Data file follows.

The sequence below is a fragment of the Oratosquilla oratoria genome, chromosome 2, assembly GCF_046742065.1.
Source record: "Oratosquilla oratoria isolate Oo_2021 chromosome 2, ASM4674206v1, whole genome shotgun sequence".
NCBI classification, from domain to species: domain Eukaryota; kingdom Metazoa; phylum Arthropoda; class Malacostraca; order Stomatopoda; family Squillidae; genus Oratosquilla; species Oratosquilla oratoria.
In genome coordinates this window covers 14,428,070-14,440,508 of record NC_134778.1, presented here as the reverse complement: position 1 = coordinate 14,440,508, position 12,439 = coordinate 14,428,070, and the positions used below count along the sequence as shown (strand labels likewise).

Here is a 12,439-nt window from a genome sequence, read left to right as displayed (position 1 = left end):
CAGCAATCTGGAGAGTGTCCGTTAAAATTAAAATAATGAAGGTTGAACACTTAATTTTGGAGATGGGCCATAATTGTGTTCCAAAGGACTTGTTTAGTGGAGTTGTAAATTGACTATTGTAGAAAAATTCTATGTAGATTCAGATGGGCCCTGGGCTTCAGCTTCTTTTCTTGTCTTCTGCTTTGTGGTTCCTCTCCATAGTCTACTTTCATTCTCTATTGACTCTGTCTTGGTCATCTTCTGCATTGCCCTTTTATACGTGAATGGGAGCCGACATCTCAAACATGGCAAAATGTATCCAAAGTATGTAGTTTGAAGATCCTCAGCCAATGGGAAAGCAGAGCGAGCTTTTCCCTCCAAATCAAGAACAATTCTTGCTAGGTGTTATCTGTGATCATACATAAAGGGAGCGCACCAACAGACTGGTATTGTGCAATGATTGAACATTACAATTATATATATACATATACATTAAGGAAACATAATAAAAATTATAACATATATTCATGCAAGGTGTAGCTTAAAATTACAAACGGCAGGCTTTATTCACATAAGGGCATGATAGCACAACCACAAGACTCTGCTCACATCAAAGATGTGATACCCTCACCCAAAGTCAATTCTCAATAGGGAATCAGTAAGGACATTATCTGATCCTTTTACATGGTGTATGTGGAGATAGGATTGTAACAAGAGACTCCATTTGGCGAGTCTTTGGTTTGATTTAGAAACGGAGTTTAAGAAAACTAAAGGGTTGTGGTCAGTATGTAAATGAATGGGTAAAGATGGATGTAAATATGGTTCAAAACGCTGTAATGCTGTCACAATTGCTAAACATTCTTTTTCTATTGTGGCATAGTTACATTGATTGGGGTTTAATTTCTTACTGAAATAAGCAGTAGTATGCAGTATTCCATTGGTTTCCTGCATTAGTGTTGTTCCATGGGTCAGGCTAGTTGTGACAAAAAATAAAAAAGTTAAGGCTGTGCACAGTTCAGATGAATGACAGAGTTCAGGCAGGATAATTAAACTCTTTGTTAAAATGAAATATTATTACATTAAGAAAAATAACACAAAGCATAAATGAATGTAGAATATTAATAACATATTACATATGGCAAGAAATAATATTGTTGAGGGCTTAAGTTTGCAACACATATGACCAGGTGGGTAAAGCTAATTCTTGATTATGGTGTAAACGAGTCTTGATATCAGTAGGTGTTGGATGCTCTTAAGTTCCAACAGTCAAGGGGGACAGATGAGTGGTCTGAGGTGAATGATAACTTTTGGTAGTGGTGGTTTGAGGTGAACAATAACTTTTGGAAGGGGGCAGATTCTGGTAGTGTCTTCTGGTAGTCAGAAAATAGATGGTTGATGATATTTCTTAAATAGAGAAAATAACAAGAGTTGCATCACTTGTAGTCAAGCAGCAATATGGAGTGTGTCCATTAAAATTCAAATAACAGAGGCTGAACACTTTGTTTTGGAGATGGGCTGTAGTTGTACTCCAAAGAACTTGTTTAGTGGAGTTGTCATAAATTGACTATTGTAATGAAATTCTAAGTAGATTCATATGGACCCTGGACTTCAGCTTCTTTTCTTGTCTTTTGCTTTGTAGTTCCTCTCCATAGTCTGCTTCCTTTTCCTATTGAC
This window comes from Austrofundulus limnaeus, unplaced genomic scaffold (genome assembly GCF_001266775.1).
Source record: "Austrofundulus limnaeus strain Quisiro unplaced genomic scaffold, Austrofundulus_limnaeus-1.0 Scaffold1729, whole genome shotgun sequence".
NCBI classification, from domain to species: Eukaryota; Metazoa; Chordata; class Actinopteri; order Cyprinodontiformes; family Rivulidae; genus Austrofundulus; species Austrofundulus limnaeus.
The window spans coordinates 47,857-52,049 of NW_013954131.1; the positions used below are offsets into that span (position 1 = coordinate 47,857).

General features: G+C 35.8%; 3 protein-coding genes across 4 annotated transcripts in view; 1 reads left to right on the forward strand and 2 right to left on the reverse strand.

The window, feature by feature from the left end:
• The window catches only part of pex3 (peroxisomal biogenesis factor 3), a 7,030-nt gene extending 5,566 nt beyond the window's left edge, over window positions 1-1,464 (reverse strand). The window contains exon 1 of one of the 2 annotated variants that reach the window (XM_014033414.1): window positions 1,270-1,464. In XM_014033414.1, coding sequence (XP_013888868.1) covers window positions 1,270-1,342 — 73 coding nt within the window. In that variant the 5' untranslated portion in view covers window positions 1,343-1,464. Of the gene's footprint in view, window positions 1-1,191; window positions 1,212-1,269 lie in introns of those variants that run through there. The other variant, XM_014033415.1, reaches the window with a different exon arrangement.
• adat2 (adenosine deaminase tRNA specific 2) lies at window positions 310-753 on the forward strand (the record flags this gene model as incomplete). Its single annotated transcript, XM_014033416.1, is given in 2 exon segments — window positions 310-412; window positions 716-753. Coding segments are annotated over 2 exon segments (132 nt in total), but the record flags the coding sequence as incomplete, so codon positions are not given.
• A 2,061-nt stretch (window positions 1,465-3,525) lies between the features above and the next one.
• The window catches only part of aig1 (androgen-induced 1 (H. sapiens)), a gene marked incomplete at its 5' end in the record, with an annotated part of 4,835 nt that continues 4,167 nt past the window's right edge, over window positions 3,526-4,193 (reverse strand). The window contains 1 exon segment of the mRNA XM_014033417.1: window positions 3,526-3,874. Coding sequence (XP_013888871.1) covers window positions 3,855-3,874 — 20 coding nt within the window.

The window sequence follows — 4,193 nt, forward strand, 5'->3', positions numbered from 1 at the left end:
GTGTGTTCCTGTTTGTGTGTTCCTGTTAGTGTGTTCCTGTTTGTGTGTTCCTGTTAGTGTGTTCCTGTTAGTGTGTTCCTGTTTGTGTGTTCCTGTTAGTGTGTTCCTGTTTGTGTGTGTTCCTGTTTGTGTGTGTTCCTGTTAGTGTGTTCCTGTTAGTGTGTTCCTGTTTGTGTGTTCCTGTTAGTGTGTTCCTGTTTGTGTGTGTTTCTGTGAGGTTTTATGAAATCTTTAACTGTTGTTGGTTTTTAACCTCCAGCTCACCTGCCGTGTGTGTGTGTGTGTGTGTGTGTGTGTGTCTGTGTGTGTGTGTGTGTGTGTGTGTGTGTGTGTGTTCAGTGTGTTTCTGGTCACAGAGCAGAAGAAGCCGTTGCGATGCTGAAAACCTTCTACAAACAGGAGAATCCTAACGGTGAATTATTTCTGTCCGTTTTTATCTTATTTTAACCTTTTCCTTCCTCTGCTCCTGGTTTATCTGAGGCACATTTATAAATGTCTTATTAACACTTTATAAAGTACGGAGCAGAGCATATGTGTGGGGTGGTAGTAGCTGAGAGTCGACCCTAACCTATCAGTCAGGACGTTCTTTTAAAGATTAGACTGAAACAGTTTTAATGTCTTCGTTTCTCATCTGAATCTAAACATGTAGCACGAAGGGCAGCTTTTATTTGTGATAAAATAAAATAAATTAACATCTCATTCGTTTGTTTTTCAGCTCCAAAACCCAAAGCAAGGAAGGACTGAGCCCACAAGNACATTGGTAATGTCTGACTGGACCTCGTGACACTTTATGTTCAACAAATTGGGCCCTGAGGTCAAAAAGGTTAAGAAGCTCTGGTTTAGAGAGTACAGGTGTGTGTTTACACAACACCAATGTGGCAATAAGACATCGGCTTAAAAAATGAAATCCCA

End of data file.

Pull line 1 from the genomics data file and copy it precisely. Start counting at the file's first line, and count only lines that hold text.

The sequence below is a fragment of the Oratosquilla oratoria genome, chromosome 2, assembly GCF_046742065.1.